Egg whites are back! To finish out the series I started before I took that whole gluten and dairy break, I’ve got one more piece of the science and a home-run recipe for you. To learn more about how egg foams work and how to use whipped egg whites in all sorts of yummy desserts, check out the earlier posts: meringues, a pavlova, and your very own marshmallow fluff.
These cupcakes with the longest name ever are also known as birthday cupcakes for the baby. And before you give me any grief about giving all sorts of refined sugar and whatever else to an infant, the baby in question is my little sister, who is 19. I guess nicknames are the price you pay for being the spoiled youngest.
The baby came out to Chicago to visit for a few days on her way home from college, so obviously we had to bake together. It had been her birthday the week before–smack dab in the middle of finals. No good. And no cake, which is unacceptable. Having hooked her on the idea of peanut butter cream cheese frosting, we built these cupcakes around that topping. The end result is a sweet, springy yellow cupcake topped with plenty of frosting, and of course some ganache to round it out because you can’t have a birthday in my house without chocolate.
I can’t tell you enough how great this frosting is. For something based on peanut butter and cream cheese, both pretty heavy, it’s amazingly light and fluffy. If you’re skeptical about the flavor combination, I’m not sure we can be friends. The tang of the cream cheese balances the peanut butter perfectly–seriously, this stuff is addictive. And the rest of the cupcake isn’t too shabby either. A basic yellow cupcake gets a lift from browned butter and whipped egg whites, and the chocolate ganache makes the whole thing super decadent. It’s the perfect treat to celebrate someone special. And don’t forget–if it’s their birthday, they get to lick all of the spoons.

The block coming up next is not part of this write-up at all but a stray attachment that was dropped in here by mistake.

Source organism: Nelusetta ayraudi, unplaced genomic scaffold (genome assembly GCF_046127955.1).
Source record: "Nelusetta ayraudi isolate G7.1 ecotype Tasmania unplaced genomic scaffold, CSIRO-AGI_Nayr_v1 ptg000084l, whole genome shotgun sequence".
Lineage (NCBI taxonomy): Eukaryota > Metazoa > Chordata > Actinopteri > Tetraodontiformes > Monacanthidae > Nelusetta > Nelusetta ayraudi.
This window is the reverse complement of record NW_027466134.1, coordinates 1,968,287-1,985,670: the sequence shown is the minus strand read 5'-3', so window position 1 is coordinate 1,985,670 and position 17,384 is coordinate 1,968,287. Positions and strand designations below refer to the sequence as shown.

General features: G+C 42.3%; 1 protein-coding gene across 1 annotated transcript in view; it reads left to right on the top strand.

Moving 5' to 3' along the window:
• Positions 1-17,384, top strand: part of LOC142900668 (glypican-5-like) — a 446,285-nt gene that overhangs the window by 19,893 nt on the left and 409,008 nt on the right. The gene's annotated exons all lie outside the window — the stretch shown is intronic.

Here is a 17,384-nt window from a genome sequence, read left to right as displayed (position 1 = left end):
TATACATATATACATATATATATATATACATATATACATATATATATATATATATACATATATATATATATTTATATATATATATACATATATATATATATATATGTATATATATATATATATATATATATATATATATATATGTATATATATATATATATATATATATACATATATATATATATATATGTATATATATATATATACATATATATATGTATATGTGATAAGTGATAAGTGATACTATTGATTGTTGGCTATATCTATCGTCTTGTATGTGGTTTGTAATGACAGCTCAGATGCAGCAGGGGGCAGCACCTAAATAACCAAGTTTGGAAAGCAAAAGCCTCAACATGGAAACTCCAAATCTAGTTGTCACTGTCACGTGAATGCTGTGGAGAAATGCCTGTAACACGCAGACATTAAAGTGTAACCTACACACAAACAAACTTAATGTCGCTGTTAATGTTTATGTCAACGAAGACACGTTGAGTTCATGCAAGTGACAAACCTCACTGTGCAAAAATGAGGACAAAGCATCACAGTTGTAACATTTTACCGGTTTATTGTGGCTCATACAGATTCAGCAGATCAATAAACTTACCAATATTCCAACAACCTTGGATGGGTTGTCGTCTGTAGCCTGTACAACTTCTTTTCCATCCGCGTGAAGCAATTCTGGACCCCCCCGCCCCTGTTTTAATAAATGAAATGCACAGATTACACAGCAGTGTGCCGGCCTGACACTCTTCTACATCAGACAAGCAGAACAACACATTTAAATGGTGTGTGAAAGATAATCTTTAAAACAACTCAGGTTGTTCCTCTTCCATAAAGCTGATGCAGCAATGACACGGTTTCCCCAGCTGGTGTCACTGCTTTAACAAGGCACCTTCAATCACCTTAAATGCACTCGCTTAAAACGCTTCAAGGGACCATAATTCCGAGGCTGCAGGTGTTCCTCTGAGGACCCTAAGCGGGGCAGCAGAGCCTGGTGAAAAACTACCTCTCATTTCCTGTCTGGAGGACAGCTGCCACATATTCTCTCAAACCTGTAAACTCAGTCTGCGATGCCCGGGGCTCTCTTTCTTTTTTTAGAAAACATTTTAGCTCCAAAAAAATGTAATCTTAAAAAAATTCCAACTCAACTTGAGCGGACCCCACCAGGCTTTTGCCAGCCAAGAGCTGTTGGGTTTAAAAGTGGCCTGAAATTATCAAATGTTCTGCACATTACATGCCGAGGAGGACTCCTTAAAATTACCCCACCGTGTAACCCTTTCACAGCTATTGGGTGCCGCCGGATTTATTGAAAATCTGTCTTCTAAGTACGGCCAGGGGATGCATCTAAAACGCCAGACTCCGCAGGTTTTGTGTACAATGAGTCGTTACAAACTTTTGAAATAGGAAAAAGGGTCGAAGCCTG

We’ve talked a lot about whipping egg whites and how the proteins create a matrix that makes this beautiful, delicate foam. That’s great and all, but we really need to heat them up to give them any sort of useful lifetime. You may have seen meringue pies that “weep,” and it’s not because they’re really upset that you’re about to cut them into pieces and shove them into your mouth. The egg proteins form a scaffolding for the foam, holding together the liquid from the whites and the air bubbles that make it so fluffy. But the overconfident proteins think they’re much stronger than they are, so as time goes on they lose their grip on each other, the mesh gets some holes in it, and you see liquid puddling out of the meringue.
The heat sets the proteins in place through coagulation, something you know about if you’ve ever fried an egg. Think about the white through that process: it starts out basically clear and liquid, then gradually turns opaque white and solid as it cooks. As the proteins get hot, they unravel (we call it denaturing) and get all tangled up together in what we see as the solid white. If you’ve been paying attention, you’ll realize that creating the egg foam also relies on denaturing proteins–what does the heat bring that the whipping doesn’t?